arrived at; the deficiency arising from the fact that, as yet, no true
zoologist has had the opportunity of a sufficiently extended observation
of the natural habits of animals.

Now, however, that the great agent--steam--has as it were "brought the
ends of the earth together," the opportunity is no longer wanting; and
it is to be hoped that a better classification may soon be obtained.
Who knows but that some ardent young zoologist, who has taken his first
lessons from this little book, may be the man to supply the desideratum?
Who knows?

Such a result would be a proud triumph for the author of these
monographic sketches.

Mayne Reid.



CHAPTER ONE.

MONKEYS OF THE OLD WORLD.

The great family of the Monkeys, or the "Monkey tribe," as it is usually
called, is divided by naturalists into two large groups--the "Monkeys of
the Old World," or those that inhabit Africa, Asia, and the Asiatic
islands; and the "Monkeys of the New World," or those that belong to
America.  This classification is neither scientific nor natural, but as
it serves to simplify the study of these quadrupeds--or _quadrumana_, as
they are termed--it is here retained.  Moreover, as there is no genus of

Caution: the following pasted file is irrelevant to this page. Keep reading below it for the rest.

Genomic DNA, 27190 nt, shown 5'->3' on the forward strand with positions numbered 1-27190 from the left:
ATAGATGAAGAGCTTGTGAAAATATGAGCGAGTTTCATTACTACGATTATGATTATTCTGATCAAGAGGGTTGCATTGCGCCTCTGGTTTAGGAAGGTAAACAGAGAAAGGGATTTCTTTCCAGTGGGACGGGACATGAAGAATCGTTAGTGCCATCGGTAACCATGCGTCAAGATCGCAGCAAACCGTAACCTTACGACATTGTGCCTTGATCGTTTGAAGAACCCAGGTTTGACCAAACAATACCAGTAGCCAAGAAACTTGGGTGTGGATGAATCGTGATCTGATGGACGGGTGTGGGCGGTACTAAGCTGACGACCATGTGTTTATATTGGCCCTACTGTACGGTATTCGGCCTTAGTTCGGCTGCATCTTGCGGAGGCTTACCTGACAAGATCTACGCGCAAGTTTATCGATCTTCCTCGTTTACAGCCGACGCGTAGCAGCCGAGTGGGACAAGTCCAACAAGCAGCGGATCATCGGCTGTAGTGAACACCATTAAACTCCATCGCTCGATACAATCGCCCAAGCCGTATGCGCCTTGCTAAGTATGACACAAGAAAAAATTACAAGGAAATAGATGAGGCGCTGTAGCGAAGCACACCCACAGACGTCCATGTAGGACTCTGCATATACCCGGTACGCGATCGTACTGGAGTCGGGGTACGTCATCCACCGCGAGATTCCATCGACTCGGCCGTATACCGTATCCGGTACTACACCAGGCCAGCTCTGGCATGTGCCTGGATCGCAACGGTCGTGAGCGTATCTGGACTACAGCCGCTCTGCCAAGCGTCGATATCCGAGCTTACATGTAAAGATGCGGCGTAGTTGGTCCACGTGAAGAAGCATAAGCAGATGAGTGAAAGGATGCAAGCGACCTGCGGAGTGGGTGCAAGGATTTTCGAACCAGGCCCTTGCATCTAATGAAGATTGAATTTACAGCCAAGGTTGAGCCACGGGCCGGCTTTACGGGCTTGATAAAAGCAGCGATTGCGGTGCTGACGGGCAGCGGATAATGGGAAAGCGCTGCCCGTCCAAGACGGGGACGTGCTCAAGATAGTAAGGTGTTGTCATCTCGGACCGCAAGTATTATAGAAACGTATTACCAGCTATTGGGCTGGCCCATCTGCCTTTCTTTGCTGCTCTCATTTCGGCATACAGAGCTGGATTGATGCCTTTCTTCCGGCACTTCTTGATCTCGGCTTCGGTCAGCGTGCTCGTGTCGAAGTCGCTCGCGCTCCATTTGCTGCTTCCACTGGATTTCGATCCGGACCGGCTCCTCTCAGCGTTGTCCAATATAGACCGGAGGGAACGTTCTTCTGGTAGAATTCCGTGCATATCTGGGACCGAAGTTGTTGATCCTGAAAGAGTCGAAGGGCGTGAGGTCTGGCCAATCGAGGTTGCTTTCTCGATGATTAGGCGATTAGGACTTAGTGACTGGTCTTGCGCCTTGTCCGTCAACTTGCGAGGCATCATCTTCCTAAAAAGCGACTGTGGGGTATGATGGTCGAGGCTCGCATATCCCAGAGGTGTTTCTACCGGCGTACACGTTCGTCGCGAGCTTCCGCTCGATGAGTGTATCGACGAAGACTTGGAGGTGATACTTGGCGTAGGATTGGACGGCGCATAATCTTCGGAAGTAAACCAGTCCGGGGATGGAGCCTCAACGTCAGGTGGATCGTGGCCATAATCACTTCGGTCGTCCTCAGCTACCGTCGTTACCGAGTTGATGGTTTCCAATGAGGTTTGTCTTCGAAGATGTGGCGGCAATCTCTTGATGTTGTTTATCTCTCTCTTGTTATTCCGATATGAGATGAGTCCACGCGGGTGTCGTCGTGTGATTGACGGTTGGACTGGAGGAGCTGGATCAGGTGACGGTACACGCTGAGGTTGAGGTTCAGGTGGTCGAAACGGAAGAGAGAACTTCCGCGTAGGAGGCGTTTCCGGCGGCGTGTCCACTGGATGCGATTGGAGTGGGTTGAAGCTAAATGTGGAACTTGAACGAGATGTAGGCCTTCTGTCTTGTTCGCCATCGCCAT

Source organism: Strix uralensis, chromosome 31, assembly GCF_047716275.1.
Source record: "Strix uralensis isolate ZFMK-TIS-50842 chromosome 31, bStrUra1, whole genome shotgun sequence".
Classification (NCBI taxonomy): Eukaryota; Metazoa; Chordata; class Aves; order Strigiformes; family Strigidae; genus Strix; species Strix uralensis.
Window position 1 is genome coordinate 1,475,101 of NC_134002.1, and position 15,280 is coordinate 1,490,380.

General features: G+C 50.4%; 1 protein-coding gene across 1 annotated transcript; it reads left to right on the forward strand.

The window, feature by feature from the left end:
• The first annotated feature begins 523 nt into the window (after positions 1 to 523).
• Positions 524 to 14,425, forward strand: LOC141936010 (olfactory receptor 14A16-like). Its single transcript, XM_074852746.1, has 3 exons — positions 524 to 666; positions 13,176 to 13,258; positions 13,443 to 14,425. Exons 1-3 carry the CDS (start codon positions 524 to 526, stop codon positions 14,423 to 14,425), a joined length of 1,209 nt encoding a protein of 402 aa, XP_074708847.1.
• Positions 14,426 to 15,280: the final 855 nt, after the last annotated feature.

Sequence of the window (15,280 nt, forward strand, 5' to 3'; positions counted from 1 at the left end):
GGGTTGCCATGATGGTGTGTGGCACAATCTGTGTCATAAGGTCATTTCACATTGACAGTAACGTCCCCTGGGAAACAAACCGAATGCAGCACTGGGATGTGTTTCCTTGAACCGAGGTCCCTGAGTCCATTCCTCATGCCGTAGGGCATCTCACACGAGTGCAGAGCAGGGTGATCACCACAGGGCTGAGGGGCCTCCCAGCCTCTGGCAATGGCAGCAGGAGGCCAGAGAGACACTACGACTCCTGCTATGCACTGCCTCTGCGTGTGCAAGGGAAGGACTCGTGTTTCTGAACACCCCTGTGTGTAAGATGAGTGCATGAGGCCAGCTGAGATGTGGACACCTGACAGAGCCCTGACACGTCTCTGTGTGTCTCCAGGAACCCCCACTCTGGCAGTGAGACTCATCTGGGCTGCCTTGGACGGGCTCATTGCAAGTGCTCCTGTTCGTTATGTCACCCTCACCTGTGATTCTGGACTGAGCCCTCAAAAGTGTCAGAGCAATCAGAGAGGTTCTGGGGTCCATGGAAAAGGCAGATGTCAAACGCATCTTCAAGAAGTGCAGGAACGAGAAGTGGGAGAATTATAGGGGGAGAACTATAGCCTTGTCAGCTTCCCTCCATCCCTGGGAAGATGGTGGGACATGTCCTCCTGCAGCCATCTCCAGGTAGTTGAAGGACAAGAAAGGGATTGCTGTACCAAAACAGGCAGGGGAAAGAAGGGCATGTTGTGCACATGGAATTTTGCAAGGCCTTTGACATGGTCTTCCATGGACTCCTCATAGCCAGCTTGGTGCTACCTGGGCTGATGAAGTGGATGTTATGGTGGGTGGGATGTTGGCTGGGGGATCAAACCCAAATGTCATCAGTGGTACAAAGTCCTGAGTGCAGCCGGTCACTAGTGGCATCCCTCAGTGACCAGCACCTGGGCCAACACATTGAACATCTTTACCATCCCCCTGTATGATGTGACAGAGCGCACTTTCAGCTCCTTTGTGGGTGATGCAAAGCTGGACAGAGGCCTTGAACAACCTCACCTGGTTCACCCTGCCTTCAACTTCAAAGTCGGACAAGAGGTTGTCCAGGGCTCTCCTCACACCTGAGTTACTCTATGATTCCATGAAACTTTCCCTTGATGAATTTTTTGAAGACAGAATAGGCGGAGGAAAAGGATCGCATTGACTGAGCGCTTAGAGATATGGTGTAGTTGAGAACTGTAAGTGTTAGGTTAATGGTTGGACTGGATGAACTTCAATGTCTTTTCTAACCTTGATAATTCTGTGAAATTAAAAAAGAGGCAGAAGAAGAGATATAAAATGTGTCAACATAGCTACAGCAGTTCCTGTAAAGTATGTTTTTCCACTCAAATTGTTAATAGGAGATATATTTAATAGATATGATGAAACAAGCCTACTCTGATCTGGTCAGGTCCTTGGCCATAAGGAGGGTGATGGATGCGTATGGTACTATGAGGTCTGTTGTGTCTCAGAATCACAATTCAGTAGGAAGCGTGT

monkey, nor even a species, common to both hemispheres, such a division
can do no harm.

The number of species of these animals, both in the Old and New Worlds,
is so great, that to give a particular description of each would fill a
large volume.  It will be only possible in this sketch to point out the
countries they inhabit, and to say a word or two of the more remarkable
kinds.

In point of precedence, the great _Ourang-outang_ contests the palm with
the _Chimpanzee_.  Both these creatures often attain the size of an
ordinary man, and individuals of both have been captured exceeding this
size; while, at the same time, in muscular strength, one of them is
supposed to equal seven or eight men.  It is remarkable how little is
known of the habits of either.  This is accounted for by the fact that
they both inhabit regions still unexplored by civilised man, dwelling in
thick impenetrable forests, where even the savage himself rarely
penetrates.

Although many exaggerated stories are told of these great satyr apes,
and many of these are only "sailors' yarns," yet it is easy to believe
that animals approaching in structure, and even in intelligence, to man
himself, must possess habits of the most singular kind.  There is little
more known of them than there was hundreds of years ago--indeed, we
might say thousands of years; for it is evident that the Carthaginians